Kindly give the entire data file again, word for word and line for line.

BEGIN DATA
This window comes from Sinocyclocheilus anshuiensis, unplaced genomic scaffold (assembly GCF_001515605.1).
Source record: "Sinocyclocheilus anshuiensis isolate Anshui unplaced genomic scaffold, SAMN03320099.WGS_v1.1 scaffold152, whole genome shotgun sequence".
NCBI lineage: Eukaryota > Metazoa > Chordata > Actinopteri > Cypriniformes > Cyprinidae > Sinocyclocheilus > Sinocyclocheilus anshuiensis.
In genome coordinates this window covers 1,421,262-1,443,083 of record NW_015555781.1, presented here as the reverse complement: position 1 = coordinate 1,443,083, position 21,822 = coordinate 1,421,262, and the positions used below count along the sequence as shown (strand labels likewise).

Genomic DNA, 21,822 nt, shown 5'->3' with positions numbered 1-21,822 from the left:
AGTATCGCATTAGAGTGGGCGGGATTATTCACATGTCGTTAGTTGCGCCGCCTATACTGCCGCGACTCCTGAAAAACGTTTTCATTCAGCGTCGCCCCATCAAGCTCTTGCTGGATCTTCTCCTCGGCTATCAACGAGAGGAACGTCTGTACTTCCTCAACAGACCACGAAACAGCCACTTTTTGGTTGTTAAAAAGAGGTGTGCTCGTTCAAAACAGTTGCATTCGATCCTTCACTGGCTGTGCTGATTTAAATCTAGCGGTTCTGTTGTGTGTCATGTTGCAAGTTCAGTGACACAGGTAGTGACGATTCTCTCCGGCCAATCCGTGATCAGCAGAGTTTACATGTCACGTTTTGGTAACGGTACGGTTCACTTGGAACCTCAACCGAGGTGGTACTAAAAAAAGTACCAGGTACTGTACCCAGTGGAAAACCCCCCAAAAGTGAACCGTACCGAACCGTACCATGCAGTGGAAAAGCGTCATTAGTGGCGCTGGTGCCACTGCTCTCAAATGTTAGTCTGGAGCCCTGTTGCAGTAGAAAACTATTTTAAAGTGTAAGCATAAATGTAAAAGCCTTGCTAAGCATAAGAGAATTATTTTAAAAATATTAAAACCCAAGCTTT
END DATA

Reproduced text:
This window comes from Sinocyclocheilus anshuiensis, unplaced genomic scaffold (assembly GCF_001515605.1).
Source record: "Sinocyclocheilus anshuiensis isolate Anshui unplaced genomic scaffold, SAMN03320099.WGS_v1.1 scaffold152, whole genome shotgun sequence".
NCBI lineage: Eukaryota > Metazoa > Chordata > Actinopteri > Cypriniformes > Cyprinidae > Sinocyclocheilus > Sinocyclocheilus anshuiensis.
In genome coordinates this window covers 1,421,262-1,443,083 of record NW_015555781.1, presented here as the reverse complement: position 1 = coordinate 1,443,083, position 21,822 = coordinate 1,421,262, and the positions used below count along the sequence as shown (strand labels likewise).

Genomic DNA, 21,822 nt, shown 5'->3' with positions numbered 1-21,822 from the left:
AGTATCGCATTAGAGTGGGCGGGATTATTCACATGTCGTTAGTTGCGCCGCCTATACTGCCGCGACTCCTGAAAAACGTTTTCATTCAGCGTCGCCCCATCAAGCTCTTGCTGGATCTTCTCCTCGGCTATCAACGAGAGGAACGTCTGTACTTCCTCAACAGACCACGAAACAGCCACTTTTTGGTTGTTAAAAAGAGGTGTGCTCGTTCAAAACAGTTGCATTCGATCCTTCACTGGCTGTGCTGATTTAAATCTAGCGGTTCTGTTGTGTGTCATGTTGCAAGTTCAGTGACACAGGTAGTGACGATTCTCTCCGGCCAATCCGTGATCAGCAGAGTTTACATGTCACGTTTTGGTAACGGTACGGTTCACTTGGAACCTCAACCGAGGTGGTACTAAAAAAAGTACCAGGTACTGTACCCAGTGGAAAACCCCCCAAAAGTGAACCGTACCGAACCGTACCATGCAGTGGAAAAGCGTCATTAGTGGCGCTGGTGCCACTGCTCTCAAATGTTAGTCTGGAGCCCTGTTGCAGTAGAAAACTATTTTAAAGTGTAAGCATAAATGTAAAAGCCTTGCTAAGCATAAGAGAATTATTTTAAAAATATTAAAACCCAAGCTTT